Grimlocks were a humanoid race of creatures with slightly scaled, thick gray skin that was usually scarred from hunts through their constricted underground passageways. Those with a special status in their society often had decorative designs scarred into their skin They had sharp teeth and typically black hair. This often grew to be long and unkempt. Many had long claw-like nails. Some were said to have completely white eyes, while other accounts told of their faces being devoid of eyes, instead having skin stretching across where their eye sockets should be.[note 1]
Grimlocks typically wore little clothing or armor, though some were known to sport tanned leather belts and harnesses as well as decorative bracers.
Over the course of living within the Underdark for centuries, grimlocks gradually lost the use of sight and became vulnerable to light. To compensate for this they developed an acute sense of smell and echolocation.
Grimlocks were known to be very blunt and suspicious of other creatures. Those who wandered away from their kin often experienced culture shock, but felt some sense of gratification at how strange things were. These wanderers were also known to be capable of overcoming their xenophobic leanings, viewing each individual they meet as a potential pack member. Though this mindset needed to be reinforced through daily meditation.
Though grimlocks were prone to evil acts, their intent was rarely malicious. Rather, their behavior was rooted in a deep sense of self-preservation and struggle for survival.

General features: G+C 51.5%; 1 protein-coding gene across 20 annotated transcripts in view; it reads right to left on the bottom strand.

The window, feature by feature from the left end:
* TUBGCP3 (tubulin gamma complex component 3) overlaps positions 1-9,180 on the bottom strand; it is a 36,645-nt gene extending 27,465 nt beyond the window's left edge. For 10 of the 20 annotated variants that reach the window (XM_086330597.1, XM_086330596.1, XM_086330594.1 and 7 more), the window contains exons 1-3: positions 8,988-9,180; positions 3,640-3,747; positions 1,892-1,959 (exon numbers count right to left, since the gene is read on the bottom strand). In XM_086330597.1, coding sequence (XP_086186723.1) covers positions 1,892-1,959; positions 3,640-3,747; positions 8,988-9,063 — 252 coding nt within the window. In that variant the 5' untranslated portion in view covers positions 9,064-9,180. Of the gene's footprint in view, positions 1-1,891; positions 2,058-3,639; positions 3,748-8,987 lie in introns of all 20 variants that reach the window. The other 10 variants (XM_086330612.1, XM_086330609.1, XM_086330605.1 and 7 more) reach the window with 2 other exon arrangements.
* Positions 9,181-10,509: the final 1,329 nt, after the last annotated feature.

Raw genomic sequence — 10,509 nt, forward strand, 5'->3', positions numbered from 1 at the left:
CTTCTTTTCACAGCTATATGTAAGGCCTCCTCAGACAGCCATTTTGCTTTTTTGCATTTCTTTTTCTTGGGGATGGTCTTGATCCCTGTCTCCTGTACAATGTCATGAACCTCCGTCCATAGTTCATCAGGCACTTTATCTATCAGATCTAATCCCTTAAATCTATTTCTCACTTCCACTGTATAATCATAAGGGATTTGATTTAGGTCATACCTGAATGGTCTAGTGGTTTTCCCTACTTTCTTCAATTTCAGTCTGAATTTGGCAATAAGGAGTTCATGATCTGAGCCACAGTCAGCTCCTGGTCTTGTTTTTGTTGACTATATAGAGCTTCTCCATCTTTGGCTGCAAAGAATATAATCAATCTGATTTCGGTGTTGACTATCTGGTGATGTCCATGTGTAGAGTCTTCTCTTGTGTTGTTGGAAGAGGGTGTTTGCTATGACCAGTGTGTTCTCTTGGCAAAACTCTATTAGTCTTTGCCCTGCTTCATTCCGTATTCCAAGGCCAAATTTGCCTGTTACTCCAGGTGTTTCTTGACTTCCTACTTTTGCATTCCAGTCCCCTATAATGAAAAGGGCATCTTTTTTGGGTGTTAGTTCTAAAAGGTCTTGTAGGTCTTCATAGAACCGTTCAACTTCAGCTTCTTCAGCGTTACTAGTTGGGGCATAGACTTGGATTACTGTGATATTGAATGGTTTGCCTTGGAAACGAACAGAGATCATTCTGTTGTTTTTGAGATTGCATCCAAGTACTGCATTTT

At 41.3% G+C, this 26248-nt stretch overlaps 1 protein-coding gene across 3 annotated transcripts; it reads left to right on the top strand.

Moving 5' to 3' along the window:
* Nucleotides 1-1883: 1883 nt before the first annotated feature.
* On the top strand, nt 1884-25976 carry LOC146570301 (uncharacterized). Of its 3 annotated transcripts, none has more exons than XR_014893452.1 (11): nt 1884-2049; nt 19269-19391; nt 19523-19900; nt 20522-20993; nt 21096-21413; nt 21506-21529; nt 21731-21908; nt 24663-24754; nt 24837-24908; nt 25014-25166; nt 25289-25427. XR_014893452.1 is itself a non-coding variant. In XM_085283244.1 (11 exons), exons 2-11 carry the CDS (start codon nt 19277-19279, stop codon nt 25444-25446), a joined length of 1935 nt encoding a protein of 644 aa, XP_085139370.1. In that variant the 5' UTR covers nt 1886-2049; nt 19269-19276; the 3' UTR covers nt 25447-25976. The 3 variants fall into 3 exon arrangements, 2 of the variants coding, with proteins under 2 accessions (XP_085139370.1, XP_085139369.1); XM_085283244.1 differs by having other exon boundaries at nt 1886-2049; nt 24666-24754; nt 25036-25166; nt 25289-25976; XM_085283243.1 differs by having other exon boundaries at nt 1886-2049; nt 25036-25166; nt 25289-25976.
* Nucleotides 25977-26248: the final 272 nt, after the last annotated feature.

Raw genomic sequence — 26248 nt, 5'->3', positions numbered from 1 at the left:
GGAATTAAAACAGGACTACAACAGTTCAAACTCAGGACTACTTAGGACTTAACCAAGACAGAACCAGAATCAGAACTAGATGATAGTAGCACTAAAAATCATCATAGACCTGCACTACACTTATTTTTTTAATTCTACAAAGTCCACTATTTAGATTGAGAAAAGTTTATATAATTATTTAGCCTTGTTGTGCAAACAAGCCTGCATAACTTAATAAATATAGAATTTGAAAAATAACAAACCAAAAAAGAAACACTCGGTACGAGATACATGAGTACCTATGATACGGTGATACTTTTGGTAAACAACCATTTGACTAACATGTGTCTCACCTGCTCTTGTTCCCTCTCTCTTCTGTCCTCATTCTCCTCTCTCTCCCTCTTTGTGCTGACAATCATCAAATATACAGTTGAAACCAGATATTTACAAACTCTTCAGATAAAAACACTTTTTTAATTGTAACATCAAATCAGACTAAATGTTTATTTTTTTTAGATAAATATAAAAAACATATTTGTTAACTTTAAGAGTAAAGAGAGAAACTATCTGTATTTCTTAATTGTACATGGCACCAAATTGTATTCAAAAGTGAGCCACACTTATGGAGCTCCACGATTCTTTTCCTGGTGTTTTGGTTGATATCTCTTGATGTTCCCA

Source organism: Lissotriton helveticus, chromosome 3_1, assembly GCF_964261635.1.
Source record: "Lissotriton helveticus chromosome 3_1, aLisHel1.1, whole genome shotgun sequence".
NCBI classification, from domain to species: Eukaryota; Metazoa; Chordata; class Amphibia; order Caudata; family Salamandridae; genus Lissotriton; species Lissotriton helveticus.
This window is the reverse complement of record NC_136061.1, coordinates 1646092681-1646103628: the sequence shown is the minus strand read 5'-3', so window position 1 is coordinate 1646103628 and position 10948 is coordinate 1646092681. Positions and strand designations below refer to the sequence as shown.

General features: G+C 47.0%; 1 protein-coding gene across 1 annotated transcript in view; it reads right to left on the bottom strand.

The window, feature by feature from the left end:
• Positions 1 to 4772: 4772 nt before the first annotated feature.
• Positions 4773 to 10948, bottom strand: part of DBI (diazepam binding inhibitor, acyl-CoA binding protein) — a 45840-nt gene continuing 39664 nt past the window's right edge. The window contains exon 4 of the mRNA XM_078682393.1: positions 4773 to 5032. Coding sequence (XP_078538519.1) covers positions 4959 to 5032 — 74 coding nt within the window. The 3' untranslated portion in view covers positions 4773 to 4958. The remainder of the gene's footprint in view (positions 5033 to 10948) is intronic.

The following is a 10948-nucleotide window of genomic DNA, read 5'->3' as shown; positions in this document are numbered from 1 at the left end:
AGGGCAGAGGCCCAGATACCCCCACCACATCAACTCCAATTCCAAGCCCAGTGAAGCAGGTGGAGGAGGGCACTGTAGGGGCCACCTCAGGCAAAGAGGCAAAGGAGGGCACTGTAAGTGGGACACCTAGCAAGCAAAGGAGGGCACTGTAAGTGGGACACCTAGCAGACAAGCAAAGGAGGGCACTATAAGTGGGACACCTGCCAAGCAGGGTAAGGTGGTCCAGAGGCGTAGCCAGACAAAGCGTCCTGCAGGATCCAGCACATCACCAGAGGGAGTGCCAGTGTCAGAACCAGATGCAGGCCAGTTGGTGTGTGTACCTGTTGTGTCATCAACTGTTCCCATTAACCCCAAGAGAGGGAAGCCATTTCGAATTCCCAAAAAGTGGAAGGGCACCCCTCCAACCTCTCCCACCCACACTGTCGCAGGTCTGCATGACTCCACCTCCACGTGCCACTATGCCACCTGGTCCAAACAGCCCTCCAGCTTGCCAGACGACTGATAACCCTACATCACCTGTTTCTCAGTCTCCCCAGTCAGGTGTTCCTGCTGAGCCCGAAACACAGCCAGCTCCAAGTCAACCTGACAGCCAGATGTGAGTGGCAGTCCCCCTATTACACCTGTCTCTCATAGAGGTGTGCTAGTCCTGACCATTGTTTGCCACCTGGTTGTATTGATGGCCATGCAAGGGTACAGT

Grimlocks were well-adapted for combat thanks to their naturally hardy bodies and high sensory awareness of their surroundings. However, they were typically very unorganized in battle. They were poor targets of subjugation in efforts to form an enthralled fighting force as well, due to their fear of foreign races.
Grimlocks ate any raw flesh they could find - especially that of humans. Because of this, their populations were often decimated from feasting upon diseased meat.
Grimlocks typically had two names, a pack name and personal name, with the latter derived from some element of their underground habitats.
One prominent aspect of grimlock society was the "hunt-bond," a vow of mutual respect and protection that every grimlock with one or more creatures (usually other grimlocks). Those hunt-bonded with a grimlock were considered its closest friend(s) and the creature would do anything to protect them.
In the Underdark of Faerûn, some groups of grimlocks worshiped individual medusae, considering them as minor deities. The power of a medusa's gaze was beyond the grimlock's ability to comprehend (as they were blind), so it seemed divine to them. More enlightened grimlocks, however, tended to worship Shar, the goddess of darkness. And some grimlocks were known to worship illithids.
Grimlocks were extremely xenophobic and preferred to keep to themselves. This was due to their history of being frequently raided by both mind flayers and drow for slave fodder, subjected to extreme depravity by aboleths, and their mushroom fields razed and water cisterns drained by drow. This latter act often left grimlocks starving and desperate for food, forcing them to raid surface communities in order to survive.
Some grimlocks were known to do work for other races as ambushers of Underdark caravans or as looters of ancient ruins.